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Oklahoma State’s 2-for-1 Play Not Ideal but Financially Responsible



One of the interesting misnomers about Oklahoma State University is that it is a powerhouse financially. The reason for this is two-fold. First, people falsely equate Boone Pickens’ bank account and Oklahoma State’s revenue stream. Second, people just assume that great football teams make for financially lucrative athletic departments.

Both are only partially true. It’s not as if Pickens is giving money every single year to OSU. His donations have been beyond generous, but they have also not been given in such a way that helps OSU balance its budget year in and year out. They were one-off gifts, mostly for specific projects.

Last year, OSU ranked No. 37 in athletic department revenue at $93.7 million. Behind football powerhouses like Indiana, Illinois, Minnesota and Arizona State. Good, not great.

All that to say that when it comes to money, OSU can’t afford to be as loose as some other top-tier programs, which leads us to a football game on a Friday night against South Alabama. On the road.

This is not what big-time football programs do, right? Well yes, but big-time football programs also normally have more margin in their budgets.

OSU is being paid $300,000 to go to Mobile, Alabama on Friday to play South Alabama. In return, USA will come to Stillwater twice (2018 and 2023) and be paid $625,000 and $300,000 respectively. Effectively, OSU is getting a three-game series for $625,000.

When you start to look at how much other teams are paying — between $500,000 and $1M — for South Alabama-like schools to visit, you begin to see just how much money OSU is saving. Let’s say the game tonight was in Stillwater. That would cost OSU, say, $600,000 (a difference of $900,000 from getting paid tonight). Also, South Alabama would likely not have agreed to the 2023 game for only $300,000 if OSU wasn’t already going to Mobile.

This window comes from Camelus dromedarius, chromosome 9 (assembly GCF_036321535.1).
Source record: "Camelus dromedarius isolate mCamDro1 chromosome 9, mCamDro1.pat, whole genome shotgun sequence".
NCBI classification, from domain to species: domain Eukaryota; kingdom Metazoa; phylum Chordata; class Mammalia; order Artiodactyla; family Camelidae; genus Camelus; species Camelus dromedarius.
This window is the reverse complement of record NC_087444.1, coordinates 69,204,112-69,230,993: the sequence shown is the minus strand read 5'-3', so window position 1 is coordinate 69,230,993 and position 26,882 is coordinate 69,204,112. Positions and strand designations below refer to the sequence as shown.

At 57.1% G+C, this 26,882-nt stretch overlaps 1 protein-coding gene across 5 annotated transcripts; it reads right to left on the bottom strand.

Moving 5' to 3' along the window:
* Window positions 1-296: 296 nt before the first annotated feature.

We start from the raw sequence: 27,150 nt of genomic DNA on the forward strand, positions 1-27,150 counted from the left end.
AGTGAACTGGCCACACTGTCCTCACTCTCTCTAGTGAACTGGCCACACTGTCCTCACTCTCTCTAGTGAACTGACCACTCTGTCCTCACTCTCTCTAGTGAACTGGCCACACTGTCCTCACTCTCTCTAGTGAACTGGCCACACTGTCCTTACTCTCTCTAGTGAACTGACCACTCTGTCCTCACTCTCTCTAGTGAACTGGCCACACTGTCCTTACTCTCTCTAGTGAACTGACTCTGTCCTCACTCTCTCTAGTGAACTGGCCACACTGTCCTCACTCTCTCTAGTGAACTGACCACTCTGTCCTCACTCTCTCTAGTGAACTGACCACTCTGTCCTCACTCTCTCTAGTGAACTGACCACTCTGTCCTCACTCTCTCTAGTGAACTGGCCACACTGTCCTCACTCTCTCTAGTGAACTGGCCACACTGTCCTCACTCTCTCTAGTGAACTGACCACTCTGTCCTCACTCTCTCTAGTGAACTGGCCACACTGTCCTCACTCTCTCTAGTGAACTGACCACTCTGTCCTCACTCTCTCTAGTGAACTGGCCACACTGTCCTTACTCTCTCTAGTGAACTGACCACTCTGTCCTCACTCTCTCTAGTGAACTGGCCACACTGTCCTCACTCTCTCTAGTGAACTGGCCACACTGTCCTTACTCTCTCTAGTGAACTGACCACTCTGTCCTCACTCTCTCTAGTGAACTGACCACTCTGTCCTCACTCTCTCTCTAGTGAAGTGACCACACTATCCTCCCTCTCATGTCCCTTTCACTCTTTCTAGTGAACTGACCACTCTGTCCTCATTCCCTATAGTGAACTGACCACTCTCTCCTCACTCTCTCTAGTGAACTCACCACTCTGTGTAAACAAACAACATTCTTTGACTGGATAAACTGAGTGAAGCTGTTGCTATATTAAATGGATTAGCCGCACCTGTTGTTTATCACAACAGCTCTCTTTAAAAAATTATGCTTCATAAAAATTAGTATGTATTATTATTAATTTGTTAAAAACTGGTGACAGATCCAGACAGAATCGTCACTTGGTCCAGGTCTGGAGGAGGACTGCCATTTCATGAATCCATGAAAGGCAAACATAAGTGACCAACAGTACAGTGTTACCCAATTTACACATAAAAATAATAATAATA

USA’s getting a smaller guarantee than it otherwise would for a Big 12 visit, but Erdmann thinks the school can make up the difference through increased ticket sales and “adjoining sponsorships” for a really big Oklahoma State game. [SB Nation]

So let’s say you have to pay them $600,000 to come in 2023. That’s another $300,000 beyond what you were already spending. Add that to the $900,000, and you’re essentially saving $1.2M just to go on the road one time against the Jags.

It’s a concept you may disagree with, but it makes a little bit of sense with the budget OSU is working with. It’s also one OSU has tried before. They did the same with Central Michigan (with slightly different numbers).

Mike Gundy told the Tulsa World, “it’s a financial deal,” which is true.

Of course you could argue that the risk of going on the road and losing a game like this would cost you far more than paying a team to come to Stillwater, but as we saw last year, playing directional schools at home isn’t exactly a sure-fire route to 12 wins, either.

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